Look at a few possible scenarios. What if a member of the Clinton team defected and offered them to the Trump campaign? Would it have been appropriate for Trump to accept?
Or: What if a rogue hacker — "a 400-pound person sitting in bed," as Trump once said — got the emails and offered them to the campaign? Would accepting under those circumstances have been appropriate?
What if an intelligence operative from a friendly country got them and offered them? And what about an unfriendly country?
Would there be a scale, from standard oppo research on one end to treason on the other, depending on how the emails were acquired?
I posed those hypotheticals — at least I think they are hypotheticals — to three veteran Republican operatives: Tim Miller, who served as spokesman for Jeb Bush's 2016 campaign; David Carney, a New Hampshire-based strategist who's been involved in dozens of campaigns; and Barry Bennett, who ran Ben Carson's 2016 campaign and also served briefly as an adviser to the Trump effort.
Miller, a vocal critic of the president, stressed via email the question comes in the context of Russia's hacking of DNC and John Podesta emails. "So I would say that it would be unacceptable in opposition research to do that — hack Podesta/DNC in any situation," Miller said.
"Where Hillary's deleted emails from her time as Secretary of State are concerned, many of those may have actually been public records," Miller continued. "So if they were acquired through a whistleblower or a lucky break scraping Internet archives, that would of course be fair game. That said, under no circumstance would enlisting a hostile government's help be acceptable for a myriad of reasons: legal, ethical, practical (how can you govern when you are in debt to a hostile government)."
For his part, Carney, writing via email, offered ways a campaign might have handled such a situation, had it arisen. "If the emails did show up, most serious campaigns would not touch them directly — legalities and all. But friends of the campaign would strongly encourage the turncoat to dump them to reporters. Easier not to have fingerprints on questionable documents."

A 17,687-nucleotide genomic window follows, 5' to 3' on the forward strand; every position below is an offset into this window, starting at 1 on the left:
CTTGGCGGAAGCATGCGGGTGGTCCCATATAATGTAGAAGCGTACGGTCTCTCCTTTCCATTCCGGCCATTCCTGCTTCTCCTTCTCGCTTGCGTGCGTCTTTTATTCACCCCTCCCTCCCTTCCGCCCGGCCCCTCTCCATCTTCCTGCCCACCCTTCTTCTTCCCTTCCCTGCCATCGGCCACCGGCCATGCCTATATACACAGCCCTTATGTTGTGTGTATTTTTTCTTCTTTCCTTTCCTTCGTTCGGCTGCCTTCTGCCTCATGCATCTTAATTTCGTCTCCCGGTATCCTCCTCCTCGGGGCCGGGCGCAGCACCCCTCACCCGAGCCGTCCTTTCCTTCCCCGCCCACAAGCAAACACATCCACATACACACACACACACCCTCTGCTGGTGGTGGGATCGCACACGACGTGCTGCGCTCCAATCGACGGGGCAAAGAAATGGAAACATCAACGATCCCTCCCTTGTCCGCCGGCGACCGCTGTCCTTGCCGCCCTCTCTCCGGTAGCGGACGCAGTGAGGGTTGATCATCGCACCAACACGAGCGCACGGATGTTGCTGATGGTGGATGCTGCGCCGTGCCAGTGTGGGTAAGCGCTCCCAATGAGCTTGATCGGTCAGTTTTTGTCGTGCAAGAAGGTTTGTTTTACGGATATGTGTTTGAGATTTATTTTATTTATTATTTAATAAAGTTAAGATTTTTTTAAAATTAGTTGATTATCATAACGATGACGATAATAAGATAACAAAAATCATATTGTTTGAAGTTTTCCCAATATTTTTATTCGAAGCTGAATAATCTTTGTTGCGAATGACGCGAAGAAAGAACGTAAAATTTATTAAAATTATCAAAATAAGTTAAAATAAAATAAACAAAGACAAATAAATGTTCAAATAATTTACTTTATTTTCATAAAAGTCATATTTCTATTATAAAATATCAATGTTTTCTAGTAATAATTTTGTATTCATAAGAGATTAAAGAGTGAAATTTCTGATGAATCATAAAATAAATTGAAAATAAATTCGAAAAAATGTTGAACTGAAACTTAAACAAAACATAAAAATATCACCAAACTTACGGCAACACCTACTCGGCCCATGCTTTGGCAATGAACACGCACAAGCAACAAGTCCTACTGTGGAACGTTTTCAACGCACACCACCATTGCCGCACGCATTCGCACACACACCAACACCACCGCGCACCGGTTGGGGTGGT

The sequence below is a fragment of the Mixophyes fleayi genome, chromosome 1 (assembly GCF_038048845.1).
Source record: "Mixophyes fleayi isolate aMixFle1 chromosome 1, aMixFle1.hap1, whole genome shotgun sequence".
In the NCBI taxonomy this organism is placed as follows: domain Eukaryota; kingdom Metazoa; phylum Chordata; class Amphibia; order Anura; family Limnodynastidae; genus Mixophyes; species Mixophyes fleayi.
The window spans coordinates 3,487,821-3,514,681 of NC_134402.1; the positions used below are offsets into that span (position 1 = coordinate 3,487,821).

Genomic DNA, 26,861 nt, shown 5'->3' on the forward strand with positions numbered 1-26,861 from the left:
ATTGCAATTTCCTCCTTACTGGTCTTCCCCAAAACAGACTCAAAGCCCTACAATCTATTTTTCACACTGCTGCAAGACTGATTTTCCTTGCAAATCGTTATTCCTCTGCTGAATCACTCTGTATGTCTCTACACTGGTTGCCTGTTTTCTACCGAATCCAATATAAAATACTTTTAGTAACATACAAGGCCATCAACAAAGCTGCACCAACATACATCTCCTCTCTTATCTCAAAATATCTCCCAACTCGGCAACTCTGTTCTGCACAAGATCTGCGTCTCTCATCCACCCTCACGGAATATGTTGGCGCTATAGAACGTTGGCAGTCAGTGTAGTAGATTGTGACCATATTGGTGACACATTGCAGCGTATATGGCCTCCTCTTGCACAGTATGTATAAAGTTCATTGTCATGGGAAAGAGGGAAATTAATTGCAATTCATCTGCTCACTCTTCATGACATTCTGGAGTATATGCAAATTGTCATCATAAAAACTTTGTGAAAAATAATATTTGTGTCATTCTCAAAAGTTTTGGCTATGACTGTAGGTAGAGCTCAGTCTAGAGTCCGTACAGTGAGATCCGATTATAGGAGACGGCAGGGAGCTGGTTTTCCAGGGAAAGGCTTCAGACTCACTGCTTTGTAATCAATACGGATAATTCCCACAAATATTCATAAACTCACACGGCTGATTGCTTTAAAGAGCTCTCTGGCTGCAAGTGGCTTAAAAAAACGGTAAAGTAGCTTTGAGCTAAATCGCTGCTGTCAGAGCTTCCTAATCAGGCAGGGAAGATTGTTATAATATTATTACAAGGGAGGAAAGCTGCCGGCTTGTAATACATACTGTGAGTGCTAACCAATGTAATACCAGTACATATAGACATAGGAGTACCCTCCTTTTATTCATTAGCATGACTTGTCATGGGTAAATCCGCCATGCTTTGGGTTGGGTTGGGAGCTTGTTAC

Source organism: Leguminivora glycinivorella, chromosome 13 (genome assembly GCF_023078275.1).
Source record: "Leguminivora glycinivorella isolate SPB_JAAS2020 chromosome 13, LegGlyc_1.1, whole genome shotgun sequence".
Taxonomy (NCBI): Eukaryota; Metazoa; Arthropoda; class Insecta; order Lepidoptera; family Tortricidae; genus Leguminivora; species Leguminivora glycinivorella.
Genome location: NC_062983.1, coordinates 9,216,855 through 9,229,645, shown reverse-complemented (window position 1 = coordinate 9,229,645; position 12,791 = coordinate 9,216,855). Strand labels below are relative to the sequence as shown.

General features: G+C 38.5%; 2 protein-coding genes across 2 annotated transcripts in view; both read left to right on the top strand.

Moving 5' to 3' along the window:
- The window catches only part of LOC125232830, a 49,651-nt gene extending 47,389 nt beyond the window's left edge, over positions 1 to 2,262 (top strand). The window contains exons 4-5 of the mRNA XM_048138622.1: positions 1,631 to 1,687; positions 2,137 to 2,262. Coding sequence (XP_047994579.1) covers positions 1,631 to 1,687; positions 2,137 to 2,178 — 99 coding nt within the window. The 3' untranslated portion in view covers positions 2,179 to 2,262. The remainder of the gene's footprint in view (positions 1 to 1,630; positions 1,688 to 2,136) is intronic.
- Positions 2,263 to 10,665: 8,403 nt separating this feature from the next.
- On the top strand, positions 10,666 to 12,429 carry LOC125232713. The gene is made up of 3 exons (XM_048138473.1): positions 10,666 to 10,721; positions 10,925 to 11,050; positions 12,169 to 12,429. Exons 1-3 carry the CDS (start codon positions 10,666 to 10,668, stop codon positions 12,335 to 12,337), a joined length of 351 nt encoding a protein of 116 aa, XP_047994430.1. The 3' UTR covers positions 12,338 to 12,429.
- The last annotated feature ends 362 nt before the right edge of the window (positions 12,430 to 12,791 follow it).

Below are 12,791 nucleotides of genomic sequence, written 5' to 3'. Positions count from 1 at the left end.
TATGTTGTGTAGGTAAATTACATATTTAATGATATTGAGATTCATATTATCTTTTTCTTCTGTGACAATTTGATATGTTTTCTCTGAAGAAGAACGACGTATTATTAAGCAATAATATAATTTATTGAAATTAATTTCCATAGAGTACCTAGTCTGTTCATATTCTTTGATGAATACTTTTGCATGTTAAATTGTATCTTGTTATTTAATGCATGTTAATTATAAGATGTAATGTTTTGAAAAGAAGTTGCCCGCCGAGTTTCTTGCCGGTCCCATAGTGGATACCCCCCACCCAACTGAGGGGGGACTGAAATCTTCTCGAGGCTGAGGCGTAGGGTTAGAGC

"Foreign governments would always use high-level U.S. third parties, not any direct campaign contacts, and most likely they would end up in the media," Carney continued. "So YES — campaigns would seek the emails, but not directly if they were not legally available or the sources were questionable."
Bennett began by noting that the Trump campaign would have had "no ability to find [the missing Clinton emails] all by themselves. There was no tech operation until late summer, and even then it was basic."
"If someone I didn't know reached out and said, 'I have them,' I would have immediately called the committee and said this person says he has them," Bennett continued, via email. "I wouldn't want to touch them. But I would very much want them out there in the public.
"It is still hard for me to believe that copies of them aren't out there somewhere," Bennett added, going on to provide advice for a campaign facing a scandal-plagued opponent.
"Even during the Carson campaign I didn't meet with anyone I didn't know," Bennett said. "How do you know you're not being set up? I had people come to me and say they had dirt on [Ted] Cruz. I passed."
"Information can only be as trusted as the source that gives it to you. You can get easily burned with bad info or even looking like you want dirt. This is why everyone outsources research. No one in their right mind would want to touch documents under subpoena. No lawyer would ever let you."
"All of this being said, of course you want them to go public," Bennett concluded. "If the Russians had them, the last thing they would do is call a goofy record promoter in England and set up a meeting with a lawyer that can't even get a visa. Instead, DHL them from Asia to the New York Times."
Bennett alluded to the odd circumstances of Donald Trump Jr.'s June 9, 2016, meeting with Russians offering some sort of dirt on Hillary Clinton (not, as far as we know, the missing Clinton emails). In the days since the meeting was first reported, several political operatives of both parties have claimed they would never have taken part in such a meeting. While that might indeed be true, some would certainly have tried to find a hands-off way to get damaging material about their opponent into public view.
In the 2016 campaign, everyone knew Clinton had a huge secret — those 30,000-plus "personal" emails — and that she had gone to extraordinary lengths to keep that secret. Many people, and not just partisan warriors, suspected she had something to hide. And now, it should not be a surprise if there were some shenanigans as political operatives tried to learn the real Clinton email story.